So, there will come a point I suspect at some point in the future where I will write a sixth Hitch-Hiker book. But I kind of want to do that in an odd kind of way because people have said, quite rightly, that "Mostly Harmless" is a very bleak book. And it was a bleak book. The reason for that is very simple - I was having a lousy year, for all sorts of personal reasons that I don't want to go into, I just had a thoroughly miserable year, and I was trying to write a book against that background. And, guess what, it was a rather bleak book!

I would love to finish Hitch-Hiker on a slightly more upbeat note, so five seems to be a wrong kind of number, six is a better kind of number. I think that a lot of the stuff which was originally in "Salmon of Doubt", was planned into "Salmon Doubt" and really wasn't working, I think could be yanked out and put together some new thoughts.

MN: Yes, because certainly some people have heard that, "Salmon of Doubt", was now going to be a new Hitch-Hiker book.

DNA: Well, In a sense, because I shall be salvaging some of the ideas I couldn't make work within a Dirk Gently framework and putting them in a Hitch-Hiker framework, undergoing necessary changes on the way. And, for old time's sake, I may call it, "Salmon of Doubt", I may call it -- well who knows!

MN: I was wondering if Trillian's daughter in "Most Harmless", Random Dent, was in any way inspired by the fact that, I understand, you have a young daughter yourself. Is that true?

DNA: Well, no, because Polly, who is my daughter, came along after Random.

MN: Right, because she's three and a half?

DNA: That's right, yes, she's three and a half.

MN: Oh good, well at least that bit of research was correct!

DNA: (Laughs)

MN: Certainly in "Mostly Harmless" you can see aspects of "Last Chance to See" coming in, with the Perfectly Normal Beast, etc.

DNA: Well, the thing that set me off in the direction of "Last Chance to See" was a trip I did to Madagascar in about 1984/5. And that trip certainly featured in Dirk Gently, although I recast it for various reasons as Mauritius.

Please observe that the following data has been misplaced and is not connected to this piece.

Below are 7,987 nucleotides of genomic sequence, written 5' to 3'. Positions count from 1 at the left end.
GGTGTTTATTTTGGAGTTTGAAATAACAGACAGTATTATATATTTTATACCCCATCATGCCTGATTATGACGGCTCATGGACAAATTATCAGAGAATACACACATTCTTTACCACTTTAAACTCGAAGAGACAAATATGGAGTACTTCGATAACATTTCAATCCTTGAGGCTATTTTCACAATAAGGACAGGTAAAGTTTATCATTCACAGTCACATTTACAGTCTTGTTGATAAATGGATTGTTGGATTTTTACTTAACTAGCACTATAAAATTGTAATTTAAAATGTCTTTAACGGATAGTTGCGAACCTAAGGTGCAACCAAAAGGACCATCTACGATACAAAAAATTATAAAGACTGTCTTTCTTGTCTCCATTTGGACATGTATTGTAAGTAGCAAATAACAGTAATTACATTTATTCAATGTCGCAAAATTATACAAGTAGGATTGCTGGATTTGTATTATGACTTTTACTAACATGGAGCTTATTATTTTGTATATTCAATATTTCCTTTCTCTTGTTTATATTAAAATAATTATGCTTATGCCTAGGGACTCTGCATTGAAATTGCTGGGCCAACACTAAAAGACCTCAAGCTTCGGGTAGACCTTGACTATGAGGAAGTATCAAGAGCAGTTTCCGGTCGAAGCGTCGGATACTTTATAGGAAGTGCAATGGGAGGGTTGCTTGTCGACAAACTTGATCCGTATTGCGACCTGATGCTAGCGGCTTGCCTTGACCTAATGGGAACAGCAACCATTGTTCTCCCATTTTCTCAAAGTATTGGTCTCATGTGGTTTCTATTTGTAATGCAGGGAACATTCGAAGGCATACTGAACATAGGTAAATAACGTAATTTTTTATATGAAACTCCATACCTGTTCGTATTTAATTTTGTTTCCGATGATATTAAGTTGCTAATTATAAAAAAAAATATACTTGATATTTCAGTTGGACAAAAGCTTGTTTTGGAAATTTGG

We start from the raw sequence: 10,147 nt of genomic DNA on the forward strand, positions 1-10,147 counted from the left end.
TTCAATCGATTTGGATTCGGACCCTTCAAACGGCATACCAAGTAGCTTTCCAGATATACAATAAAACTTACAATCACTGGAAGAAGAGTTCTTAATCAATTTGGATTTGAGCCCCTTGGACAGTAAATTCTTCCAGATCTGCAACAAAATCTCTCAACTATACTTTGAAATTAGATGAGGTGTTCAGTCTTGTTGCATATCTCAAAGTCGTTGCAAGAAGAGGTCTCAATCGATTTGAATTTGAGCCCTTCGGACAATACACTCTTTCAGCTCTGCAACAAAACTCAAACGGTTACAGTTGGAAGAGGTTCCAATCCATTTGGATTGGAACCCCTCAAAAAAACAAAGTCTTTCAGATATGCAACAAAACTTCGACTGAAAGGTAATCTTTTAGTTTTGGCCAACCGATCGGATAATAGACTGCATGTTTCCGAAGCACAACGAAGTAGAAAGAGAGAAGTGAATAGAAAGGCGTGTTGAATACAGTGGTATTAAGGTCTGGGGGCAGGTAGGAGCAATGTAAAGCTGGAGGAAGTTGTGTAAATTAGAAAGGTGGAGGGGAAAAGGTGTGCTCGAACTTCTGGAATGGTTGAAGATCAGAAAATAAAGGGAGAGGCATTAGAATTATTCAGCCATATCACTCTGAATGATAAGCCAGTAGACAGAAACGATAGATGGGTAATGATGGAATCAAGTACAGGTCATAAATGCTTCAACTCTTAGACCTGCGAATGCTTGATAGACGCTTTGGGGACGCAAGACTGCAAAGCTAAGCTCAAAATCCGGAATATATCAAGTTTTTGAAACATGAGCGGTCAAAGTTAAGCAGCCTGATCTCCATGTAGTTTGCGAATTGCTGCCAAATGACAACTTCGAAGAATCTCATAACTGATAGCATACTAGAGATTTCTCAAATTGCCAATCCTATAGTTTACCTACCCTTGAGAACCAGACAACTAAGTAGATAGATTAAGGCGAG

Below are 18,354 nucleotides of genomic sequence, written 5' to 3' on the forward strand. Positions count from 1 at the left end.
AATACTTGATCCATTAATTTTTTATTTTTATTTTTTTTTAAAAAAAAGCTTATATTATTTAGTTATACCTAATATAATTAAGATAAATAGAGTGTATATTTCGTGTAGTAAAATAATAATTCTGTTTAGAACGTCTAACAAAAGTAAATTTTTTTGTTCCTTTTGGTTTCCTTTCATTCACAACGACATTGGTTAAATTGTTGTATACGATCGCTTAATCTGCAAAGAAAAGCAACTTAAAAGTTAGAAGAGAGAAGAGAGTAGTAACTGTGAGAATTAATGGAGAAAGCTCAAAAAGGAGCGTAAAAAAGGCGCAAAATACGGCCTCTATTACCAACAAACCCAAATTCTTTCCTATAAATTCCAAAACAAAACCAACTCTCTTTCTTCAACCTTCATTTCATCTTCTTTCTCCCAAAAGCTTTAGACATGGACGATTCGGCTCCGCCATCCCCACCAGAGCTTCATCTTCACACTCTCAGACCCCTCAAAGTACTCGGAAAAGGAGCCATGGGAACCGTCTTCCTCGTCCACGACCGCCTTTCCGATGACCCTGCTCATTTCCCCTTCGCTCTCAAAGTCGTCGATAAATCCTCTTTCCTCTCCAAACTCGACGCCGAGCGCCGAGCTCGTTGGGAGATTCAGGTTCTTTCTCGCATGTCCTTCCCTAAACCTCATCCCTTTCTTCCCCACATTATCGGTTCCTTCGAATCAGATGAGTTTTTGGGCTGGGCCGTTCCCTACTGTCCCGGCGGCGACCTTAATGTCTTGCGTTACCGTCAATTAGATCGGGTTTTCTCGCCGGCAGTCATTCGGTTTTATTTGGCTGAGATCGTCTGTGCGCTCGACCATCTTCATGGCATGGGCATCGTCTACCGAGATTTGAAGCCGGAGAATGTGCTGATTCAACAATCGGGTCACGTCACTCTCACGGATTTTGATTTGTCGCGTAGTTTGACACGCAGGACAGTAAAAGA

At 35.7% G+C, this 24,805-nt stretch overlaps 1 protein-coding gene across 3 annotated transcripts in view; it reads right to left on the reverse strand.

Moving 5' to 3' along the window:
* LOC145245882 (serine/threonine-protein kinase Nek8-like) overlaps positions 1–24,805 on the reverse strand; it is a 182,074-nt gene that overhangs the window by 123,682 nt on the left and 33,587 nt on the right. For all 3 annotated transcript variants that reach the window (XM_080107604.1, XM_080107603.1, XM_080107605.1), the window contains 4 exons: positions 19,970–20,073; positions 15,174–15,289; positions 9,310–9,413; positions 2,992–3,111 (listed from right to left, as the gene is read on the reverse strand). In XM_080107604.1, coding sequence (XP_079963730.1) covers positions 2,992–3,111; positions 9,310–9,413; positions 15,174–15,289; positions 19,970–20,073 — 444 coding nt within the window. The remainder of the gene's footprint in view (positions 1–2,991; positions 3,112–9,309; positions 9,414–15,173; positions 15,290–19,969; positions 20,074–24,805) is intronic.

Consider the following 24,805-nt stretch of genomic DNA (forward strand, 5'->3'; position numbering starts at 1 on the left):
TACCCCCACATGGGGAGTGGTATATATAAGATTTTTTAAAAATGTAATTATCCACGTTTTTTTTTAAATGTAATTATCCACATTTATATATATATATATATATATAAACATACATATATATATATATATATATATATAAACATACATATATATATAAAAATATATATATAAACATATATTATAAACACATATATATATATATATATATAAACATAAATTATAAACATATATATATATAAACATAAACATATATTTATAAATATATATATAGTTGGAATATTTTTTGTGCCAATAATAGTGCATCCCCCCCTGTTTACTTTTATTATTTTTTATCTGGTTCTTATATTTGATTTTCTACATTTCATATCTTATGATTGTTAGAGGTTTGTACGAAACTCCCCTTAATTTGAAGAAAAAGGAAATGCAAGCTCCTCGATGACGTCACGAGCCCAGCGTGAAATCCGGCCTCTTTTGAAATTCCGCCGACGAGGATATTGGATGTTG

MN: Right, yes, the dodos.

DNA: It's the same part of the world. And it was only subsequently that I actually went to Mauritius as part of "Last Chance to See". Though, yes, all these different things sort of cross-fertilise each other, and in fact there is - I probably shouldn't say this - there are discussions beginning to take place about maybe extending "Last Chance to See" into television, which I must say I'd be thrilled to do.

Where it fits into the schedule, god alone knows! (Laughs)

MN: Hmm. I remember Mark Cowardine saying that he felt radio worked particularly well for "Last Chance to See" and succeeded where perhaps television wouldn't have.

DNA: We both felt that. I also felt this very strongly coming from a background where I felt very loyal and even evangelical about radio. And I made a very deliberate decision along with Mark that we would do this for radio rather than television. One of the effects of television is that changes everything it looks at -- it's a kind of quantum device! And, even though that inevitably remains true, there have been very, very significant changes that have occurred in the technology since we did that in, what, 1988? You know, it's ten years later, and with modern digital cameras, they're very small, almost the size of the tape recorders we carried around with us for "Last Chance to See" when we did it.

So, the possibility - I mean, I could never be non-interested in television, but you can be a great deal less interested. So I think there all sorts of things to explore there.

MN: Well, perhaps I could finish off by asking you, "Starship Titanic -- why should people buy it?"

DNA: Why should people buy it? Because it's great! Because it's great! (Laughing) And because I spent two years of my life on it!

MN: Douglas Adams, it's been wonderful talking with you -- thank-you very much. We wish you every success with Starship Titanic and in the future.

I would like to sincerely thank Douglas Adams for granting this interview. I'd additionally like to thank The Digital Village, Zablac Entertainment and, most of all, Christina Erskine and Simon Byron at Bastion Marketing for organising it all.

Starship Titanic is released on 2nd April 1998.

[FOOTNOTE] Steve Meretzky co-authored the original "Hitch-Hiker's Guide to the Galaxy" computer game with Douglas Adams. [END-OF-FOOTNOTE]

© 1998, 2001, 2006, 2010 Matt Newsome. All trademarks ackowledged. Permission is granted to copy, distribute and/or modify this document under the terms of the GNU Free Documentation License, Version 1.1 or any later version published by the Free Software Foundation; with Invariant Sections being this entire text (including images) entitled "Douglas Adams Interview", with no Front-Cover Texts and with no Back-Cover Texts. A copy of the license is available here.